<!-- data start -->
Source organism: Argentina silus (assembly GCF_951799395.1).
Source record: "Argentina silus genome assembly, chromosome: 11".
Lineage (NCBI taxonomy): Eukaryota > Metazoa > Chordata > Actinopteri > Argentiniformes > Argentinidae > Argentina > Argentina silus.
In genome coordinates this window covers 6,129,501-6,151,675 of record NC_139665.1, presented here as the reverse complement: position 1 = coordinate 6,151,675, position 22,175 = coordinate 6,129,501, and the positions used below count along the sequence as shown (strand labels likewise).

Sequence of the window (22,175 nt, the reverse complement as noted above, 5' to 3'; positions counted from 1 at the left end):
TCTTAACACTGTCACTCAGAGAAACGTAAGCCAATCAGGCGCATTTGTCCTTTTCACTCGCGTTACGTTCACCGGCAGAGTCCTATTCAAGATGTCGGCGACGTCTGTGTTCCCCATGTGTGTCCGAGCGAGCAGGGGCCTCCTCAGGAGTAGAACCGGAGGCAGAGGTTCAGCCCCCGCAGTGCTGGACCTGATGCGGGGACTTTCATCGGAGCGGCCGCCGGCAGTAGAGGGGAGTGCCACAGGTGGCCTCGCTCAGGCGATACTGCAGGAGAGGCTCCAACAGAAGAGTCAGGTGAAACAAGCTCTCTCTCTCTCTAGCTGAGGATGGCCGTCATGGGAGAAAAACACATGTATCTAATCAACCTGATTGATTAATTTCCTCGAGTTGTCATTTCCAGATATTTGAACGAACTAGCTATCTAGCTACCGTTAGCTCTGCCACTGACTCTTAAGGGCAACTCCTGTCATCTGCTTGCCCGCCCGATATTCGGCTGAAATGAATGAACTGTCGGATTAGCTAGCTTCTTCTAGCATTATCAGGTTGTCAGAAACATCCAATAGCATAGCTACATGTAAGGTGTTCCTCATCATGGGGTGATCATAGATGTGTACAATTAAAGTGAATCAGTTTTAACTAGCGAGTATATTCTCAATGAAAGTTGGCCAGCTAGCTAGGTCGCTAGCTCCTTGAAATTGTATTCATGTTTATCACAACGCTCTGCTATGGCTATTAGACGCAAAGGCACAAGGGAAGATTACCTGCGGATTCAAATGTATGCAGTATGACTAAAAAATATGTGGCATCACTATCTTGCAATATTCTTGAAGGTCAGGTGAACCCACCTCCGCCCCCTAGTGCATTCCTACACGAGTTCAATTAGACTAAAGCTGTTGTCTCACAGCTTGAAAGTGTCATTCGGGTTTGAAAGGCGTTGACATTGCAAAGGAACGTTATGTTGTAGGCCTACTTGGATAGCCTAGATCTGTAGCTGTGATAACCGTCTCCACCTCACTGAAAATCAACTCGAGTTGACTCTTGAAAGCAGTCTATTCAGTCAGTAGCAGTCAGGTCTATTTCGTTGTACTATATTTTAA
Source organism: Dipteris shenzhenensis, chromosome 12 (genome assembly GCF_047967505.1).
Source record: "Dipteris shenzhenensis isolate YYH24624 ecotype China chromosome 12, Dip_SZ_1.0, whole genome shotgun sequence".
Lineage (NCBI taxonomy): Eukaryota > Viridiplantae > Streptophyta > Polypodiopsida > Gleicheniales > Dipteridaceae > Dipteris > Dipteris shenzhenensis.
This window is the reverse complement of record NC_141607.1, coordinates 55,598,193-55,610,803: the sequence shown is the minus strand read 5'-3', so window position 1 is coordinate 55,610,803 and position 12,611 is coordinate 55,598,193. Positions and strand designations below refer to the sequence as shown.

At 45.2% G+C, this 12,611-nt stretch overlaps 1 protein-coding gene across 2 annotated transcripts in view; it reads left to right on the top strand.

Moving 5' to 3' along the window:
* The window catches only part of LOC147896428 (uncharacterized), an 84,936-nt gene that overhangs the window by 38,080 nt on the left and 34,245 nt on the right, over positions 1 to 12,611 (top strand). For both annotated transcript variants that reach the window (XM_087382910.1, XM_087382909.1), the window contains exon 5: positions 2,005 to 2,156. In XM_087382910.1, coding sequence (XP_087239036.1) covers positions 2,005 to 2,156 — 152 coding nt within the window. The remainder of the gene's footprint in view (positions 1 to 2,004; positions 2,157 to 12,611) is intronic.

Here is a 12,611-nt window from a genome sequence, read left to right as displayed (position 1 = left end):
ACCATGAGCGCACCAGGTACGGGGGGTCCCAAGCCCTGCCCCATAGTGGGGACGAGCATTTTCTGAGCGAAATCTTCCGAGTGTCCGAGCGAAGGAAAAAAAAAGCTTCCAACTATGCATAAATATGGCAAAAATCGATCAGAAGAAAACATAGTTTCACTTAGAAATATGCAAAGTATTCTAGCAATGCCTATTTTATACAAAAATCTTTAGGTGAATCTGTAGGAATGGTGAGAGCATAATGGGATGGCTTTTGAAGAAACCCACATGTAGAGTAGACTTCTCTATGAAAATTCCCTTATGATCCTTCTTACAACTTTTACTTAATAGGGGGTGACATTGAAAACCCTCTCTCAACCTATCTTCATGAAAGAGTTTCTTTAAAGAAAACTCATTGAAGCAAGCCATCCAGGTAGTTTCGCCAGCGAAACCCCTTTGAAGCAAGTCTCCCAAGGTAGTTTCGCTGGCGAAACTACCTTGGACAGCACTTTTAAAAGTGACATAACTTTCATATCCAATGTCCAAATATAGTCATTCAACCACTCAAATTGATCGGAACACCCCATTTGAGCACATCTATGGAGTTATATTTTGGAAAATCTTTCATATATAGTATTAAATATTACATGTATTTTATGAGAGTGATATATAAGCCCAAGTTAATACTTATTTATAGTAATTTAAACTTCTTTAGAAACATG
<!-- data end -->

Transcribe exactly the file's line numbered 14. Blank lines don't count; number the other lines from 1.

Here is a 12,611-nt window from a genome sequence, read left to right as displayed (position 1 = left end):